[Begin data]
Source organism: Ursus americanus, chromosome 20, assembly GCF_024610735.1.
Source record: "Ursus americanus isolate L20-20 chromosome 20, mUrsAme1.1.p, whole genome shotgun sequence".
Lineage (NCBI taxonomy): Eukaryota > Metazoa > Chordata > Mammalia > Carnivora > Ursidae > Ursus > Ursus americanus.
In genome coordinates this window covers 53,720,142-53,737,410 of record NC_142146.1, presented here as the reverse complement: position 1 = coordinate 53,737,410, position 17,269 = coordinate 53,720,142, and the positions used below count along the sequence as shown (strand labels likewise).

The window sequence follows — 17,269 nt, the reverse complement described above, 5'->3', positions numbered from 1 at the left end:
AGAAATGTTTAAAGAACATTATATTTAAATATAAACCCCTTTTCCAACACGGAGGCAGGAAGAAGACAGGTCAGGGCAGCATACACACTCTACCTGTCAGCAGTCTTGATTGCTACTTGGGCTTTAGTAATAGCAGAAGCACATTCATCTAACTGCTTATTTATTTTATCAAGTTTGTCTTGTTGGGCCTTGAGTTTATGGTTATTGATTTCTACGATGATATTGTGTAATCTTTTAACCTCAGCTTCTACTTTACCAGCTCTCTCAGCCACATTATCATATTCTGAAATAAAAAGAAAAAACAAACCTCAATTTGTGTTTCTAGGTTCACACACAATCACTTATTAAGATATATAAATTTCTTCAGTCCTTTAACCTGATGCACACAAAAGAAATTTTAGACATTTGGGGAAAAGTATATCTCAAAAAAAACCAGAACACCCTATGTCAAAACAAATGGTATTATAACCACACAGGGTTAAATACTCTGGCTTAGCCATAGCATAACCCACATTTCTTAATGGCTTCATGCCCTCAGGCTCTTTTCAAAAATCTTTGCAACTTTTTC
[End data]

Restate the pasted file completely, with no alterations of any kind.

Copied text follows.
Source organism: Ursus americanus, chromosome 20, assembly GCF_024610735.1.
Source record: "Ursus americanus isolate L20-20 chromosome 20, mUrsAme1.1.p, whole genome shotgun sequence".
Lineage (NCBI taxonomy): Eukaryota > Metazoa > Chordata > Mammalia > Carnivora > Ursidae > Ursus > Ursus americanus.
In genome coordinates this window covers 53,720,142-53,737,410 of record NC_142146.1, presented here as the reverse complement: position 1 = coordinate 53,737,410, position 17,269 = coordinate 53,720,142, and the positions used below count along the sequence as shown (strand labels likewise).

The window sequence follows — 17,269 nt, the reverse complement described above, 5'->3', positions numbered from 1 at the left end:
AGAAATGTTTAAAGAACATTATATTTAAATATAAACCCCTTTTCCAACACGGAGGCAGGAAGAAGACAGGTCAGGGCAGCATACACACTCTACCTGTCAGCAGTCTTGATTGCTACTTGGGCTTTAGTAATAGCAGAAGCACATTCATCTAACTGCTTATTTATTTTATCAAGTTTGTCTTGTTGGGCCTTGAGTTTATGGTTATTGATTTCTACGATGATATTGTGTAATCTTTTAACCTCAGCTTCTACTTTACCAGCTCTCTCAGCCACATTATCATATTCTGAAATAAAAAGAAAAAACAAACCTCAATTTGTGTTTCTAGGTTCACACACAATCACTTATTAAGATATATAAATTTCTTCAGTCCTTTAACCTGATGCACACAAAAGAAATTTTAGACATTTGGGGAAAAGTATATCTCAAAAAAAACCAGAACACCCTATGTCAAAACAAATGGTATTATAACCACACAGGGTTAAATACTCTGGCTTAGCCATAGCATAACCCACATTTCTTAATGGCTTCATGCCCTCAGGCTCTTTTCAAAAATCTTTGCAACTTTTTC